draft-ietf-opsec-lla-only-03.txt   draft-ietf-opsec-lla-only-04.txt 
Operational Security Capabilities for M. Behringer OPsec Working Group M. Behringer
IP Network Infrastructure E. Vyncke Internet-Draft E. Vyncke
Internet-Draft Cisco Intended status: Informational Cisco
Intended status: Informational February 12, 2013 Expires: April 23, 2014 October 20, 2013
Expires: August 16, 2013
Using Only Link-Local Addressing Inside an IPv6 Network Using Only Link-Local Addressing Inside an IPv6 Network
draft-ietf-opsec-lla-only-03 draft-ietf-opsec-lla-only-04
Abstract Abstract
In an IPv6 network it is possible to use only link-local addresses on In an IPv6 network it is possible to use only link-local addresses on
infrastructure links between routers. This document discusses the infrastructure links between routers. This document discusses the
advantages and disadvantages of this approach to help the decision advantages and disadvantages of this approach to help the decision
process for a given network. process for a given network.
Status of this Memo Status of This Memo
This Internet-Draft is submitted in full conformance with the This Internet-Draft is submitted in full conformance with the
provisions of BCP 78 and BCP 79. provisions of BCP 78 and BCP 79.
Internet-Drafts are working documents of the Internet Engineering Internet-Drafts are working documents of the Internet Engineering
Task Force (IETF). Note that other groups may also distribute Task Force (IETF). Note that other groups may also distribute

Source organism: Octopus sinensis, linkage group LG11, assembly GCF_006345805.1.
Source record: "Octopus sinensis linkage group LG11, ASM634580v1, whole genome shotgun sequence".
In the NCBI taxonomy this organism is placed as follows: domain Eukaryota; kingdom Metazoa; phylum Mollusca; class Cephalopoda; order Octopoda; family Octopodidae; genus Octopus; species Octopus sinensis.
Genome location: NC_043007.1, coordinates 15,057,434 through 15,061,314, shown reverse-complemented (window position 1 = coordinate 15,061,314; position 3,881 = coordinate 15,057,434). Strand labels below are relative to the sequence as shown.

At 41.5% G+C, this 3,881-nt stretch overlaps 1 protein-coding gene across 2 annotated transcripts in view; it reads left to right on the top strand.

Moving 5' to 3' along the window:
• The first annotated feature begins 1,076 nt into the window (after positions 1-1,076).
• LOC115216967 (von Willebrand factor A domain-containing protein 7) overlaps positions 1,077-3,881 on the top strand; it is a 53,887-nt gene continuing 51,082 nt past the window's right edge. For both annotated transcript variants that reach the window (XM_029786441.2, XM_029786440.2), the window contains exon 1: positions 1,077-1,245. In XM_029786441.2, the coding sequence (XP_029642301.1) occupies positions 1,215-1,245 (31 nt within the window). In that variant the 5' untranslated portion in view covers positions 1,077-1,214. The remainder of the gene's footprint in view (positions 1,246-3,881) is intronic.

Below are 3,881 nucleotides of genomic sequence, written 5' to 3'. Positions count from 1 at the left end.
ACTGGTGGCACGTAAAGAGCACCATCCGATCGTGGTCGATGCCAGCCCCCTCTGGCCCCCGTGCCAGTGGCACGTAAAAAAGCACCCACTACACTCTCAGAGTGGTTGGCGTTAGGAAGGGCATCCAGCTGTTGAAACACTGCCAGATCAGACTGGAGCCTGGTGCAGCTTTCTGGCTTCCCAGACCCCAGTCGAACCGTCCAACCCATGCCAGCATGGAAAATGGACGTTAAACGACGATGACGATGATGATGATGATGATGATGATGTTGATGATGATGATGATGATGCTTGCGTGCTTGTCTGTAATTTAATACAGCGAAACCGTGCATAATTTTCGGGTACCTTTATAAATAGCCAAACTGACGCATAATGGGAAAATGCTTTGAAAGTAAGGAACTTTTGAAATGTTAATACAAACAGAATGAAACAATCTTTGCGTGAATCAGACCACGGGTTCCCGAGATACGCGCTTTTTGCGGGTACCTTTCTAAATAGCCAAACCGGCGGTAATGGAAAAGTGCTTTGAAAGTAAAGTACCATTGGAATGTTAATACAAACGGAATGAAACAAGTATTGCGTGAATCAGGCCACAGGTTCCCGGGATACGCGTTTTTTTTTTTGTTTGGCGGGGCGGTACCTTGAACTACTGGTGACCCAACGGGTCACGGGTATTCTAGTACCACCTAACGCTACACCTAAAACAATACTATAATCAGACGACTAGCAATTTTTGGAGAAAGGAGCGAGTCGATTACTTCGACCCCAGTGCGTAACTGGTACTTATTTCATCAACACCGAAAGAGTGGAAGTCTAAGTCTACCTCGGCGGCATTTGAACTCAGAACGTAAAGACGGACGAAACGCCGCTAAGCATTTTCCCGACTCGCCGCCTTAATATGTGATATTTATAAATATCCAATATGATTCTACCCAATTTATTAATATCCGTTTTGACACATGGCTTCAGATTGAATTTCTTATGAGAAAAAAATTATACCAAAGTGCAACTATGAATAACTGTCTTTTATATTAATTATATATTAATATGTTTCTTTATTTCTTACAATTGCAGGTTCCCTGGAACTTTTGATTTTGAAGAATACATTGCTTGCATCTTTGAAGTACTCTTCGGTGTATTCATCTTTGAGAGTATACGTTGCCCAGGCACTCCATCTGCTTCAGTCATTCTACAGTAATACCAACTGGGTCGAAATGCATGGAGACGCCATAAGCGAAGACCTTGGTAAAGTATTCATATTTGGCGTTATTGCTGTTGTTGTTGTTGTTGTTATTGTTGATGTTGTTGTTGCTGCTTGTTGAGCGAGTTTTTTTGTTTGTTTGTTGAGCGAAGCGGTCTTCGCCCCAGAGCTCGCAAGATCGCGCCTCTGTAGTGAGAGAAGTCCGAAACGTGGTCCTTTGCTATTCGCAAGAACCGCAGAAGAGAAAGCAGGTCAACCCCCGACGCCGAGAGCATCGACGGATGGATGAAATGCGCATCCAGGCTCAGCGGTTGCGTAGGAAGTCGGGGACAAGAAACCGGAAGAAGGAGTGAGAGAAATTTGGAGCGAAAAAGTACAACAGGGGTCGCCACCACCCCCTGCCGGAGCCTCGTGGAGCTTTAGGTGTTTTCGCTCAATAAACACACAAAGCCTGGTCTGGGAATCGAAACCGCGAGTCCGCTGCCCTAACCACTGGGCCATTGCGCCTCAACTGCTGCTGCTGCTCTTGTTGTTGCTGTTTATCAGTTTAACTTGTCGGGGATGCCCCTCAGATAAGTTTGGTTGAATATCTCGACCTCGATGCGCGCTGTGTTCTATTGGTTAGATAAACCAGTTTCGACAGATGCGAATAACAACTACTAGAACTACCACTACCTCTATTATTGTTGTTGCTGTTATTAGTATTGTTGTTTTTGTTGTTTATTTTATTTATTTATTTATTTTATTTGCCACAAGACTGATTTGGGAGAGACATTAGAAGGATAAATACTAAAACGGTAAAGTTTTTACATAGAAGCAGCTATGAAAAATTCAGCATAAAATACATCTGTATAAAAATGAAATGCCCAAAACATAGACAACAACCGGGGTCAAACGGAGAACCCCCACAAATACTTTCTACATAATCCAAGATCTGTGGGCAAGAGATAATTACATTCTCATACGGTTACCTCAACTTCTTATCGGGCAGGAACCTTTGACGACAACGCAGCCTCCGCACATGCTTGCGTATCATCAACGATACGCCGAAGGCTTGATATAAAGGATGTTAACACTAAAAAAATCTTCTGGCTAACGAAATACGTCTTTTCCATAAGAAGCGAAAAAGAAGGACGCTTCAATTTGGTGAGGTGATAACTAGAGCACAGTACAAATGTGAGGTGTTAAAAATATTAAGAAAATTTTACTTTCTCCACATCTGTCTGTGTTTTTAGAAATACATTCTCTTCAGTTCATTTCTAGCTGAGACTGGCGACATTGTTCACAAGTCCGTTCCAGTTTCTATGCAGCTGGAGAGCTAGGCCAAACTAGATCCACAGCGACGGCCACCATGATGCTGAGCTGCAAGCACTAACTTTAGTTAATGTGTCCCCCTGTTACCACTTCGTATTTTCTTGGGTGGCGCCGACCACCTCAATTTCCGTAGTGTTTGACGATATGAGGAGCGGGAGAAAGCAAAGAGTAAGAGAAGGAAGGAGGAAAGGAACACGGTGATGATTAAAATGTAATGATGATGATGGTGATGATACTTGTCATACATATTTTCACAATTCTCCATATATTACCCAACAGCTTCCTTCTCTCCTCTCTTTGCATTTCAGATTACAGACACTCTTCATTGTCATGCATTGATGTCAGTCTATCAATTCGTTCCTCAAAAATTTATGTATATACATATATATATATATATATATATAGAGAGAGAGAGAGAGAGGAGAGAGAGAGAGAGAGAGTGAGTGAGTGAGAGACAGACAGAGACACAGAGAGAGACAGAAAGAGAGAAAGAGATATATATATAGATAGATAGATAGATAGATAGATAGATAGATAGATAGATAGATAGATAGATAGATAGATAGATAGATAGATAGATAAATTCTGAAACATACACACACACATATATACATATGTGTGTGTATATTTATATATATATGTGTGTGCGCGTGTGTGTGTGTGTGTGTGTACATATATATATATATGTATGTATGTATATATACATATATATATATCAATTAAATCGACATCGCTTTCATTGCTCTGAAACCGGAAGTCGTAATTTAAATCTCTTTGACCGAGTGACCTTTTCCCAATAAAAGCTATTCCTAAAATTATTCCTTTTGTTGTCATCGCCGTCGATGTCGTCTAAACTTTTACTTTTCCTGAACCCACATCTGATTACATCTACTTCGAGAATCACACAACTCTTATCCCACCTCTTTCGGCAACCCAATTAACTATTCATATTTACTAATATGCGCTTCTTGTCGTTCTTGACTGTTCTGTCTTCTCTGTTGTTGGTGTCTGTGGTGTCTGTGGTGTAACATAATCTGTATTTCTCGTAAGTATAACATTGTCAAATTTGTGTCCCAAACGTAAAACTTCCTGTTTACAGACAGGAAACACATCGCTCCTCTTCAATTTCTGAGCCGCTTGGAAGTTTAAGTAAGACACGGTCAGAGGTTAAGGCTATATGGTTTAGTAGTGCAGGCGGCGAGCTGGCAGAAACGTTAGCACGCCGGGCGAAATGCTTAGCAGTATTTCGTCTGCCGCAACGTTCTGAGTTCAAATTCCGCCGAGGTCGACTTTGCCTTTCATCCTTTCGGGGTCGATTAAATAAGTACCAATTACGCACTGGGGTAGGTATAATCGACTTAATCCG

working documents as Internet-Drafts. The list of current Internet- working documents as Internet-Drafts. The list of current Internet-
Drafts is at http://datatracker.ietf.org/drafts/current/. Drafts is at http://datatracker.ietf.org/drafts/current/.
Internet-Drafts are draft documents valid for a maximum of six months Internet-Drafts are draft documents valid for a maximum of six months
and may be updated, replaced, or obsoleted by other documents at any and may be updated, replaced, or obsoleted by other documents at any
time. It is inappropriate to use Internet-Drafts as reference time. It is inappropriate to use Internet-Drafts as reference
material or to cite them other than as "work in progress." material or to cite them other than as "work in progress."
This Internet-Draft will expire on August 16, 2013. This Internet-Draft will expire on April 23, 2014.
Copyright Notice Copyright Notice
Copyright (c) 2013 IETF Trust and the persons identified as the Copyright (c) 2013 IETF Trust and the persons identified as the
document authors. All rights reserved. document authors. All rights reserved.
This document is subject to BCP 78 and the IETF Trust's Legal This document is subject to BCP 78 and the IETF Trust's Legal
Provisions Relating to IETF Documents Provisions Relating to IETF Documents
(http://trustee.ietf.org/license-info) in effect on the date of (http://trustee.ietf.org/license-info) in effect on the date of
publication of this document. Please review these documents publication of this document. Please review these documents
carefully, as they describe your rights and restrictions with respect carefully, as they describe your rights and restrictions with respect